2017 sees the continuation of Kick It Out’s Call Full Time On Hate on campaign, tackling rising hatred across the UK.

As part of the campaign, Kick It Out partnered with the Home Office and True Vision – the police’s online hate crime reporting service – to release a series of informative and engaging resources that raise awareness of homophobic, biphobic and transphobic (HBT) discrimination within football stadia.

ASPIRE, Kick It Out’s young ambassador group, have the opportunity to meet with FA Chairman Greg Clarke, as they continue to use their voice to provide a vital youth perspective on equality issues in football.

April sees the tragic passing of former Aston Villa and Middlesbrough player Ugo Ehiogu, then a coach at Tottenham Hotspur. Kick It Out’s National Raise Your Game conference, hosted a week later, is dedicated in his honour.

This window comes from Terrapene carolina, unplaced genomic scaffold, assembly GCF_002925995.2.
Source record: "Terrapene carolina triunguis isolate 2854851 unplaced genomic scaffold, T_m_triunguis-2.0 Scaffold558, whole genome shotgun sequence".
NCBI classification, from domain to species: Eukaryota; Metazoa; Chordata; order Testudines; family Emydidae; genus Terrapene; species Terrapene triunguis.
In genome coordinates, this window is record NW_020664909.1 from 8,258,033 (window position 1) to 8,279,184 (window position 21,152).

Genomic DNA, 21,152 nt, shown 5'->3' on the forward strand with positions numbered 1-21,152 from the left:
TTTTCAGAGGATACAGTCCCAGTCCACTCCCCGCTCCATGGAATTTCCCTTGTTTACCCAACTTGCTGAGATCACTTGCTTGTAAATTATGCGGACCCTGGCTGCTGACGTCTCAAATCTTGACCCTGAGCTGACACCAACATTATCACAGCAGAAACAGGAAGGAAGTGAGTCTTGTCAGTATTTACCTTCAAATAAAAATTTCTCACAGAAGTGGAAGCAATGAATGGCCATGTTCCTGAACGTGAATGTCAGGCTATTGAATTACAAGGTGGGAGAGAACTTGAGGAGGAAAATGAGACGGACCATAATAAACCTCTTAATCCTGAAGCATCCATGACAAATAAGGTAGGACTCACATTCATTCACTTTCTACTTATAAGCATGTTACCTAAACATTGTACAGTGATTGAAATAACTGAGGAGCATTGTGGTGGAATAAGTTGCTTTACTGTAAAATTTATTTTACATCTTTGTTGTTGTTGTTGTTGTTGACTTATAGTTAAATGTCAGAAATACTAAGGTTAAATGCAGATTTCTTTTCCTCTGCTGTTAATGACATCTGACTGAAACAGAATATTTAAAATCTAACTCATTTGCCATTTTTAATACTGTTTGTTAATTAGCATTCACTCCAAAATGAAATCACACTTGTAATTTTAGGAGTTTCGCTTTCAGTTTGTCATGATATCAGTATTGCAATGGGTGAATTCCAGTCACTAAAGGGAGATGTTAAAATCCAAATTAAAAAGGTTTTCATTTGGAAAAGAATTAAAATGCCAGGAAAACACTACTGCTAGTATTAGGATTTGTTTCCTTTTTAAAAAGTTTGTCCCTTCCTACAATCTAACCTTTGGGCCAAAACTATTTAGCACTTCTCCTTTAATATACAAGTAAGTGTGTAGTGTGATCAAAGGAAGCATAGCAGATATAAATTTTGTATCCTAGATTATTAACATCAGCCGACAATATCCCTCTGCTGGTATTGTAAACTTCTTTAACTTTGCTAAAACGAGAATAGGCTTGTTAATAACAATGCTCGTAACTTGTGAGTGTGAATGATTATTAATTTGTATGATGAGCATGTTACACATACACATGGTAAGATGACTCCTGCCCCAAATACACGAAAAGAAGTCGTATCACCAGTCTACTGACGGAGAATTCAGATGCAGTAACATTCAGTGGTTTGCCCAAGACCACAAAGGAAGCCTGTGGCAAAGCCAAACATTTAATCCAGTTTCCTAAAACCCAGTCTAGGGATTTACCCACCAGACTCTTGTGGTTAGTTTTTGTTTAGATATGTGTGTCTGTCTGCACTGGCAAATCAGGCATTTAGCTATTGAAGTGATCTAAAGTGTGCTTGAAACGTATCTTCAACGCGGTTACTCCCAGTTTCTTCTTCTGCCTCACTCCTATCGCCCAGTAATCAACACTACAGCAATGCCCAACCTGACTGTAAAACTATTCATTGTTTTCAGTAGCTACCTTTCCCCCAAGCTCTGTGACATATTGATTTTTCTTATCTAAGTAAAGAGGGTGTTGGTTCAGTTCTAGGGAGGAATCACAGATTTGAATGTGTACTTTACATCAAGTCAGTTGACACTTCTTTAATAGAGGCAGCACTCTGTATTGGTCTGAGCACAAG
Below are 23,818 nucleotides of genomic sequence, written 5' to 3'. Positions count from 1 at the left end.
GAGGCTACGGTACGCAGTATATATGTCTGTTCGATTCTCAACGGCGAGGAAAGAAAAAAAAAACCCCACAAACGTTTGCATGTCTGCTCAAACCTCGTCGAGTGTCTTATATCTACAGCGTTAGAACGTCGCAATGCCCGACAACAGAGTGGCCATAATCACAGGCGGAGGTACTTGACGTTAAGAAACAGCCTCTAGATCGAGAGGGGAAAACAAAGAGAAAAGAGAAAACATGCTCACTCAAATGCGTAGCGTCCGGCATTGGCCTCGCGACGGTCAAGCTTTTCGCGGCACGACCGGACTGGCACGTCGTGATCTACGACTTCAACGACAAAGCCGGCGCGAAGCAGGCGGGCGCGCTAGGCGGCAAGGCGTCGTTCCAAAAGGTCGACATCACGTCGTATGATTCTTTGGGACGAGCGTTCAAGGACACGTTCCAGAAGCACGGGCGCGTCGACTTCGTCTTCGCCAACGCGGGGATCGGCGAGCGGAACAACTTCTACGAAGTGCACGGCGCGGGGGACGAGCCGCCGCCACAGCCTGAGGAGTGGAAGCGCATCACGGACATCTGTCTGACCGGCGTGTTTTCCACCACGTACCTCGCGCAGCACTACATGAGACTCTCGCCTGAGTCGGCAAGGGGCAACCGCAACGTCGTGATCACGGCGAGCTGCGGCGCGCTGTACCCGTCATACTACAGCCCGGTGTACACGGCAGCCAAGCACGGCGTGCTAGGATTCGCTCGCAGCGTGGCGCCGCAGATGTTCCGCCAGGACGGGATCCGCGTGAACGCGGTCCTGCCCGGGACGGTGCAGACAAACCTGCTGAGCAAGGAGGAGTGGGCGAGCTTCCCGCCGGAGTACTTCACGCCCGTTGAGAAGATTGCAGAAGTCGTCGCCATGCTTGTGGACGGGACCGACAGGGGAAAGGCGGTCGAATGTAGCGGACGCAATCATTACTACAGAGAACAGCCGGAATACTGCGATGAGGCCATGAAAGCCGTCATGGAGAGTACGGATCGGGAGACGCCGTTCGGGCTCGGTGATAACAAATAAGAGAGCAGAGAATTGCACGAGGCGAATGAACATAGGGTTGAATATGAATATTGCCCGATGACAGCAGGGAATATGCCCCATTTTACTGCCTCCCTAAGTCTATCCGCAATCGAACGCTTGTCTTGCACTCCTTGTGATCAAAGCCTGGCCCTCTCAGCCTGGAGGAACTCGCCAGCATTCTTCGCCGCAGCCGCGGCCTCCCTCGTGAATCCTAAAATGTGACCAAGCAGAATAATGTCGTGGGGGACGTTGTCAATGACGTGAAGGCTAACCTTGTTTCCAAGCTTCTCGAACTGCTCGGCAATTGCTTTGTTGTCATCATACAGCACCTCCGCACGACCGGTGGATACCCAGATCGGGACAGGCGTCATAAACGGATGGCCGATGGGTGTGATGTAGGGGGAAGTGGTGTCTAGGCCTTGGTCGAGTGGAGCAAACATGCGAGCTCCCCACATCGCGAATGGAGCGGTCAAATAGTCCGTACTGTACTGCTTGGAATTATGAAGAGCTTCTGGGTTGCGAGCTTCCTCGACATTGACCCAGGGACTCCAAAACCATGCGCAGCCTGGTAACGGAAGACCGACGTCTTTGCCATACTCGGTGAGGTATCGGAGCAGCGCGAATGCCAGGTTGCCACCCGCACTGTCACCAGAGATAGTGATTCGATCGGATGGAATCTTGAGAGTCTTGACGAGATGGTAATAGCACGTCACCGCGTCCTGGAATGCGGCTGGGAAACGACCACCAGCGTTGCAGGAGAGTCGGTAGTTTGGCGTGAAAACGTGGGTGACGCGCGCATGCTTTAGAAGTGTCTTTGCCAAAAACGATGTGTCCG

In August, referee Ryan Atkin becomes the first publicly out professional official in English football.

Ahead of the 2017/18 season, Kick It Out host a celebration evening for Chris Hughton, led by independent Trustee Garth Crooks, following his phenomenal achievement in taking Brighton and Hove Albion to the Premier League.

Kick It Out also launches a new Grassroots Activity Fund, designed to help promote inclusion in the amateur game and offering funds to anyone running events or initiative that celebrate equality and diversity in football.

In a story which continues throughout the year, Kick It Out are heavily critical of The FA for their handling of England international Eniola Aluko’s allegations of racist behaviour towards her by manager Mark Sampson.

As Kick It Out heads towards its 25th anniversary season in 2018/19, Lord Ouseley produces a report which sets out a range of actions for the football authorities to ensure discrimination, exclusion, prejudice and hatred are driven out of the game.

Attentions begin to turn towards the 2018 World Cup in Russia, as concerns remain about the safety of BAME and LGBT supporters and players who may be in attendance. This concern is exarcerbated by racial abuse directed at England forward Rhian Brewster whilst playing for Liverpool’s youth team against Spartak Moscow.